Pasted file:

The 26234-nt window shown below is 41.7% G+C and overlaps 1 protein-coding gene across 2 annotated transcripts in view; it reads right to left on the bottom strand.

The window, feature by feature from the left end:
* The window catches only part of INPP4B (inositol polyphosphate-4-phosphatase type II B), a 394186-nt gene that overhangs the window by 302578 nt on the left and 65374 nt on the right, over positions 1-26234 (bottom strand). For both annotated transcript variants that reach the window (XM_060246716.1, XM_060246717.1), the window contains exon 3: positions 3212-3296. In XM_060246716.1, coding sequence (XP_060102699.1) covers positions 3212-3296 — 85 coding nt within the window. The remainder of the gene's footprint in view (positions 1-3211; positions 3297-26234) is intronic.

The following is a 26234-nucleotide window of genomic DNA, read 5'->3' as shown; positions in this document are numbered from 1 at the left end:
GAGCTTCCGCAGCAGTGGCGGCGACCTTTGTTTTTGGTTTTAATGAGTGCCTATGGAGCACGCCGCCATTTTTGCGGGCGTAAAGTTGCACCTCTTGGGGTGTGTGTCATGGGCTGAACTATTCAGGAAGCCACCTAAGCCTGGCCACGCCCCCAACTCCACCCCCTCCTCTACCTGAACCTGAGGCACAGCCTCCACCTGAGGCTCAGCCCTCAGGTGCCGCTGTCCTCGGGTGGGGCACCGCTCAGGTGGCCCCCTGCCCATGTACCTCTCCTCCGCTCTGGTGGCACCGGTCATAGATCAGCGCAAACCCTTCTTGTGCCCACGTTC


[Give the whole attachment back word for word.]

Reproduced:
The 26234-nt window shown below is 41.7% G+C and overlaps 1 protein-coding gene across 2 annotated transcripts in view; it reads right to left on the bottom strand.

The window, feature by feature from the left end:
* The window catches only part of INPP4B (inositol polyphosphate-4-phosphatase type II B), a 394186-nt gene that overhangs the window by 302578 nt on the left and 65374 nt on the right, over positions 1-26234 (bottom strand). For both annotated transcript variants that reach the window (XM_060246716.1, XM_060246717.1), the window contains exon 3: positions 3212-3296. In XM_060246716.1, coding sequence (XP_060102699.1) covers positions 3212-3296 — 85 coding nt within the window. The remainder of the gene's footprint in view (positions 1-3211; positions 3297-26234) is intronic.

The following is a 26234-nucleotide window of genomic DNA, read 5'->3' as shown; positions in this document are numbered from 1 at the left end:
GAGCTTCCGCAGCAGTGGCGGCGACCTTTGTTTTTGGTTTTAATGAGTGCCTATGGAGCACGCCGCCATTTTTGCGGGCGTAAAGTTGCACCTCTTGGGGTGTGTGTCATGGGCTGAACTATTCAGGAAGCCACCTAAGCCTGGCCACGCCCCCAACTCCACCCCCTCCTCTACCTGAACCTGAGGCACAGCCTCCACCTGAGGCTCAGCCCTCAGGTGCCGCTGTCCTCGGGTGGGGCACCGCTCAGGTGGCCCCCTGCCCATGTACCTCTCCTCCGCTCTGGTGGCACCGGTCATAGATCAGCGCAAACCCTTCTTGTGCCCACGTTC